Amidst Student Protests, the Red Army Faction Arises
The 1960s were giddy, exciting, heady times. There was a lot of really nasty stuff going on too.
Foremost in that category was the Vietnam War. As the body count escalated, so did worldwide protests, and with the protests, violence and death.
"Der Baader Meinhof Komplex" is a 2008 German film that depicts one of the most extreme reactions against the war: the Red Army Faction.
"Baader Meinhof" begins almost idyllically at the seaside, with children and adults frolicking nude, without shame.
Then it is announced the Shah of Iran is coming to Germany with his wife.
A parade in their honor erupts into a riot. The violence is orchestrated by beautiful Ulrike Meinhor (Martina Gedeck) and handsome Andreas Baader (Moritz Bleibtreu), leaders of the loosely-knit Red Army Faction.
College-age radicals thought the RAF was cool stuff: a bunch of beautiful, young people gallantly fighting the forces of opression everywhere.
But when the son of the former chief federal proscecutor is assassinated, things take an ugly turn.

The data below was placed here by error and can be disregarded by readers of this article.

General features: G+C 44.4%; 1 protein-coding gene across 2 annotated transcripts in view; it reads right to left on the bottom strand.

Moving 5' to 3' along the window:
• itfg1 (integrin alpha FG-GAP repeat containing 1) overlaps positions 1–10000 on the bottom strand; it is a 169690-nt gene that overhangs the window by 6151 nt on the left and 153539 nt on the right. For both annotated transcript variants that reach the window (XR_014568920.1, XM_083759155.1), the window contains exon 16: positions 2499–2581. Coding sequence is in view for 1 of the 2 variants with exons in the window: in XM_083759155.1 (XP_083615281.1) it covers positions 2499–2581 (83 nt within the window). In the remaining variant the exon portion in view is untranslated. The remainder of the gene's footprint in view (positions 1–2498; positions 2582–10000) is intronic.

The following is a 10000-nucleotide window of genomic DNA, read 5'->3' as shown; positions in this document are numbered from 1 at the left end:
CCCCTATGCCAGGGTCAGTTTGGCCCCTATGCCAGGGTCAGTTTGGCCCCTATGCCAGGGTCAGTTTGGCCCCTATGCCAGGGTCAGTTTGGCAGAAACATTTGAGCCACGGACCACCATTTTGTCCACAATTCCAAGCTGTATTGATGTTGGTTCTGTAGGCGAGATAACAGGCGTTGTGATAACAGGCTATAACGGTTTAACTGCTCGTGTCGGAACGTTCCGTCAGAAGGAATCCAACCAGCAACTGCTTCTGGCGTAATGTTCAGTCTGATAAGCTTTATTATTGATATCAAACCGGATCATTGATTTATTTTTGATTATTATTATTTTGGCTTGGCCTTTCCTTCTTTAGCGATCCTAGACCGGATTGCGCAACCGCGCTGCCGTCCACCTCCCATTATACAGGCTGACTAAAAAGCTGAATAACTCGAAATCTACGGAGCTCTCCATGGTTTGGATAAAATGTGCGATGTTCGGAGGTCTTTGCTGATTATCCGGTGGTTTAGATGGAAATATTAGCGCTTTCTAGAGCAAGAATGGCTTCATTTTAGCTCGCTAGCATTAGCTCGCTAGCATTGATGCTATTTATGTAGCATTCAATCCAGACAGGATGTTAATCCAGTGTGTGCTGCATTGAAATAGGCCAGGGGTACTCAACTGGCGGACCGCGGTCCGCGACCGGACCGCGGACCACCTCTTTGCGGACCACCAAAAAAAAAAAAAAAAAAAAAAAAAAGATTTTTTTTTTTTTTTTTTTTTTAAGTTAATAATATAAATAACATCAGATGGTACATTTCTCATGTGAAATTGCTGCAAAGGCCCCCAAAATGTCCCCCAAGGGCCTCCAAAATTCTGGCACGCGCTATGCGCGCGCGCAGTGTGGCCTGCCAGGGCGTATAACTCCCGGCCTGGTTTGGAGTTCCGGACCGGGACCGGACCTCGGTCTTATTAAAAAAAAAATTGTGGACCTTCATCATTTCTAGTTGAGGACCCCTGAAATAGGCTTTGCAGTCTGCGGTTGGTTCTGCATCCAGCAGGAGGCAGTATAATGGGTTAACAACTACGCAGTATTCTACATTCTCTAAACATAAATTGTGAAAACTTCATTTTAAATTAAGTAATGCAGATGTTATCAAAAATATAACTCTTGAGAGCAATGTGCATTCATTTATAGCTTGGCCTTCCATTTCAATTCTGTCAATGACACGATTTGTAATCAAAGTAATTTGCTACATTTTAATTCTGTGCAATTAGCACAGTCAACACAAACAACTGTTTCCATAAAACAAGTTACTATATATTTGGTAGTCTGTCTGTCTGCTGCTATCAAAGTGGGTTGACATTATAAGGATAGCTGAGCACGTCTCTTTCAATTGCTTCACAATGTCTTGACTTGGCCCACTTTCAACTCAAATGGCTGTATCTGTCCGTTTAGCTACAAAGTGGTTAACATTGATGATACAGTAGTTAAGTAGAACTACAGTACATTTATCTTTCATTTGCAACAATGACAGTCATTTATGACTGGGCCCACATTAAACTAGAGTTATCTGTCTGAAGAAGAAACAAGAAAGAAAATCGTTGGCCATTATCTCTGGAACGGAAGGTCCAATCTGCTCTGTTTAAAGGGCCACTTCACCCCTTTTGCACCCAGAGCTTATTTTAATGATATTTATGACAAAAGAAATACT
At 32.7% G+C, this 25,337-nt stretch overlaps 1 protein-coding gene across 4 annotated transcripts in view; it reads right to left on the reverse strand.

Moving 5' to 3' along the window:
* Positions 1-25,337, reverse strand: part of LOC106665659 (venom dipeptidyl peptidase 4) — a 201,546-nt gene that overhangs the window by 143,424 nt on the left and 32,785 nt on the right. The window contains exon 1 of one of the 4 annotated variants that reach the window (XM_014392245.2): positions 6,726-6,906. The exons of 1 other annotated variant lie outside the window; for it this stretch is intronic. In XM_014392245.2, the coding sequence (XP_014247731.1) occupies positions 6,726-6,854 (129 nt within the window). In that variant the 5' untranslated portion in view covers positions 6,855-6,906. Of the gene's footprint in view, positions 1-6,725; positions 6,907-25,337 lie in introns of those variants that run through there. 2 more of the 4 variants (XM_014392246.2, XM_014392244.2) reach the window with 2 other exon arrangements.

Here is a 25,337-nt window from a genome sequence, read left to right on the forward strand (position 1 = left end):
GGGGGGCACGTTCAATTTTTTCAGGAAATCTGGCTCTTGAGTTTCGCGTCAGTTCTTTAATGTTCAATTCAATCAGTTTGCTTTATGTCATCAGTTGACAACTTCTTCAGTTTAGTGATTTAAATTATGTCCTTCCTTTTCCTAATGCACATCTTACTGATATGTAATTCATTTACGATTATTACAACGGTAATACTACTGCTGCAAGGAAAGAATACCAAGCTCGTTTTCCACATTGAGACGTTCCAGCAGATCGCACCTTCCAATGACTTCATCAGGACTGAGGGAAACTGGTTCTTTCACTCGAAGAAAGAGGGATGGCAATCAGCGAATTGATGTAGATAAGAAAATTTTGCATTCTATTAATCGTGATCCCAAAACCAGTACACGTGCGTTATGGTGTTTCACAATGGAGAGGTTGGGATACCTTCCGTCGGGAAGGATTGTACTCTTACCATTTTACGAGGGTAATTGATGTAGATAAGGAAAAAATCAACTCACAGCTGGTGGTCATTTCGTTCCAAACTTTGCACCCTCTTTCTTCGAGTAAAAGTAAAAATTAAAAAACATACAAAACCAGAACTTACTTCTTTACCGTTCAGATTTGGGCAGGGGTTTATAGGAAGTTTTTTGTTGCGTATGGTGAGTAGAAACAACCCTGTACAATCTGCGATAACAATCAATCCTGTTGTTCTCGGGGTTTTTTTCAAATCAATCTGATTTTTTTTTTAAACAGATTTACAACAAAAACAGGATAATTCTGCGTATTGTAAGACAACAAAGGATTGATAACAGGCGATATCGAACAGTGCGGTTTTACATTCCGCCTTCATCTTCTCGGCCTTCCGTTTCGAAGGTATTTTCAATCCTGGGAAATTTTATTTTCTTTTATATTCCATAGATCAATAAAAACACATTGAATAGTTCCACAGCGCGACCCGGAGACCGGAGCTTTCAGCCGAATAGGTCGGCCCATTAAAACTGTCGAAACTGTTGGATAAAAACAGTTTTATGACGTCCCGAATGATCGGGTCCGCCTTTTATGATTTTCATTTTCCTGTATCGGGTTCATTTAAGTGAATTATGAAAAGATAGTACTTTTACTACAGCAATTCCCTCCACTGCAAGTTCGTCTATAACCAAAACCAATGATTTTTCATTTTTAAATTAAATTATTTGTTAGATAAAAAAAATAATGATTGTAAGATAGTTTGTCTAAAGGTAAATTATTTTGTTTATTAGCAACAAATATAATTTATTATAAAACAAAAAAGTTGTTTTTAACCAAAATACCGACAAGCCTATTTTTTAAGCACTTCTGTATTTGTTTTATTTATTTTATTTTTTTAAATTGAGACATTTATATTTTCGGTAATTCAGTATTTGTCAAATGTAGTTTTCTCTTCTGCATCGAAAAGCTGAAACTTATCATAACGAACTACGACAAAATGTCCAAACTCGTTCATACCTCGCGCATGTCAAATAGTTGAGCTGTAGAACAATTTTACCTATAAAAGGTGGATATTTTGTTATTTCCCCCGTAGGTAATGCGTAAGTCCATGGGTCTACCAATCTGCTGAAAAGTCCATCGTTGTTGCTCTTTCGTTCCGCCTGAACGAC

The RAF wants to torch oil fields, punish corporations, fight on the side of Ho Chi Minh and eliminate opposition to their radical leaders.
More murders and mindless violence follow, including a creepy association with the Black September terrorists who massacred 11 Israeli athletes at the 1972 Munich Olympics.
While this stuff may or may not have been true, it certainly isn't very pleasant to watch, and director Uli Edel drags out the story and its inevitable conclusion for two and a half hours. No matter how sexy or handsome these radical dead-enders were, they were scheming, cold-blooded murderers, no better than the purported forces of evil they fought.